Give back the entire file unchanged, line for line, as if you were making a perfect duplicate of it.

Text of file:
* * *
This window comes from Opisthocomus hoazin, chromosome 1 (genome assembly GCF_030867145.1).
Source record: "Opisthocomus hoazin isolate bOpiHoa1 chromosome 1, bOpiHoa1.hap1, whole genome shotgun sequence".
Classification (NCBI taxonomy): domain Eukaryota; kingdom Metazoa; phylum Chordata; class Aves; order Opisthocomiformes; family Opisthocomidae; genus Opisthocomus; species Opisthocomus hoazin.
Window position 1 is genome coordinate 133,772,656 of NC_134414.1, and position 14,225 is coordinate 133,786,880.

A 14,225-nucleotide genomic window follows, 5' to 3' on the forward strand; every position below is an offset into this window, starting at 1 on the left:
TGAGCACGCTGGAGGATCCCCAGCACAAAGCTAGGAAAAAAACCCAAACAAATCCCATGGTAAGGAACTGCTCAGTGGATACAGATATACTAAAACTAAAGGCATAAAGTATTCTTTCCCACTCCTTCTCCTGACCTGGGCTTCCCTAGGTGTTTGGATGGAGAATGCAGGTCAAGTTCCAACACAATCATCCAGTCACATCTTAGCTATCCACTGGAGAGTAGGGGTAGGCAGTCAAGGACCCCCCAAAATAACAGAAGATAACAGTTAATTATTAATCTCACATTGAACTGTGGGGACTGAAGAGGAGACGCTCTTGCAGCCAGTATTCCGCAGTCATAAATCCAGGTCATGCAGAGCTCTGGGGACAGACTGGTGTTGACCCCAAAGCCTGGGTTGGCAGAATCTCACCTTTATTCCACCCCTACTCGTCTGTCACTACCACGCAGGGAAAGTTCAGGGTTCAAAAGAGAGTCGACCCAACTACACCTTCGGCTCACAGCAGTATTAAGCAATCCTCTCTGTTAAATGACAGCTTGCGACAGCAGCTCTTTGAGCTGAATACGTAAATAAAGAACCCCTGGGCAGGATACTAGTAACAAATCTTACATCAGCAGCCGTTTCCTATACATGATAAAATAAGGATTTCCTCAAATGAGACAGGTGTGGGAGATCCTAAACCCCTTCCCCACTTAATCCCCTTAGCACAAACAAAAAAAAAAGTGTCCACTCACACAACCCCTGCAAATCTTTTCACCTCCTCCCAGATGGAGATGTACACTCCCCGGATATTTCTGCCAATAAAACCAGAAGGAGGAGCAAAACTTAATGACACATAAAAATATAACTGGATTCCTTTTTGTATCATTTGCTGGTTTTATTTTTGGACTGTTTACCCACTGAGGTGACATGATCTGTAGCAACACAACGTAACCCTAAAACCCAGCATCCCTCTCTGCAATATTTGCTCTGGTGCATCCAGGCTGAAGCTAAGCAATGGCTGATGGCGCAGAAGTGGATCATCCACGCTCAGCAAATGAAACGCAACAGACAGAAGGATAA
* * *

This window comes from Opisthocomus hoazin, chromosome 1 (genome assembly GCF_030867145.1).
Source record: "Opisthocomus hoazin isolate bOpiHoa1 chromosome 1, bOpiHoa1.hap1, whole genome shotgun sequence".
Classification (NCBI taxonomy): domain Eukaryota; kingdom Metazoa; phylum Chordata; class Aves; order Opisthocomiformes; family Opisthocomidae; genus Opisthocomus; species Opisthocomus hoazin.
Window position 1 is genome coordinate 133,772,656 of NC_134414.1, and position 14,225 is coordinate 133,786,880.

A 14,225-nucleotide genomic window follows, 5' to 3' on the forward strand; every position below is an offset into this window, starting at 1 on the left:
TGAGCACGCTGGAGGATCCCCAGCACAAAGCTAGGAAAAAAACCCAAACAAATCCCATGGTAAGGAACTGCTCAGTGGATACAGATATACTAAAACTAAAGGCATAAAGTATTCTTTCCCACTCCTTCTCCTGACCTGGGCTTCCCTAGGTGTTTGGATGGAGAATGCAGGTCAAGTTCCAACACAATCATCCAGTCACATCTTAGCTATCCACTGGAGAGTAGGGGTAGGCAGTCAAGGACCCCCCAAAATAACAGAAGATAACAGTTAATTATTAATCTCACATTGAACTGTGGGGACTGAAGAGGAGACGCTCTTGCAGCCAGTATTCCGCAGTCATAAATCCAGGTCATGCAGAGCTCTGGGGACAGACTGGTGTTGACCCCAAAGCCTGGGTTGGCAGAATCTCACCTTTATTCCACCCCTACTCGTCTGTCACTACCACGCAGGGAAAGTTCAGGGTTCAAAAGAGAGTCGACCCAACTACACCTTCGGCTCACAGCAGTATTAAGCAATCCTCTCTGTTAAATGACAGCTTGCGACAGCAGCTCTTTGAGCTGAATACGTAAATAAAGAACCCCTGGGCAGGATACTAGTAACAAATCTTACATCAGCAGCCGTTTCCTATACATGATAAAATAAGGATTTCCTCAAATGAGACAGGTGTGGGAGATCCTAAACCCCTTCCCCACTTAATCCCCTTAGCACAAACAAAAAAAAAAGTGTCCACTCACACAACCCCTGCAAATCTTTTCACCTCCTCCCAGATGGAGATGTACACTCCCCGGATATTTCTGCCAATAAAACCAGAAGGAGGAGCAAAACTTAATGACACATAAAAATATAACTGGATTCCTTTTTGTATCATTTGCTGGTTTTATTTTTGGACTGTTTACCCACTGAGGTGACATGATCTGTAGCAACACAACGTAACCCTAAAACCCAGCATCCCTCTCTGCAATATTTGCTCTGGTGCATCCAGGCTGAAGCTAAGCAATGGCTGATGGCGCAGAAGTGGATCATCCACGCTCAGCAAATGAAACGCAACAGACAGAAGGATAA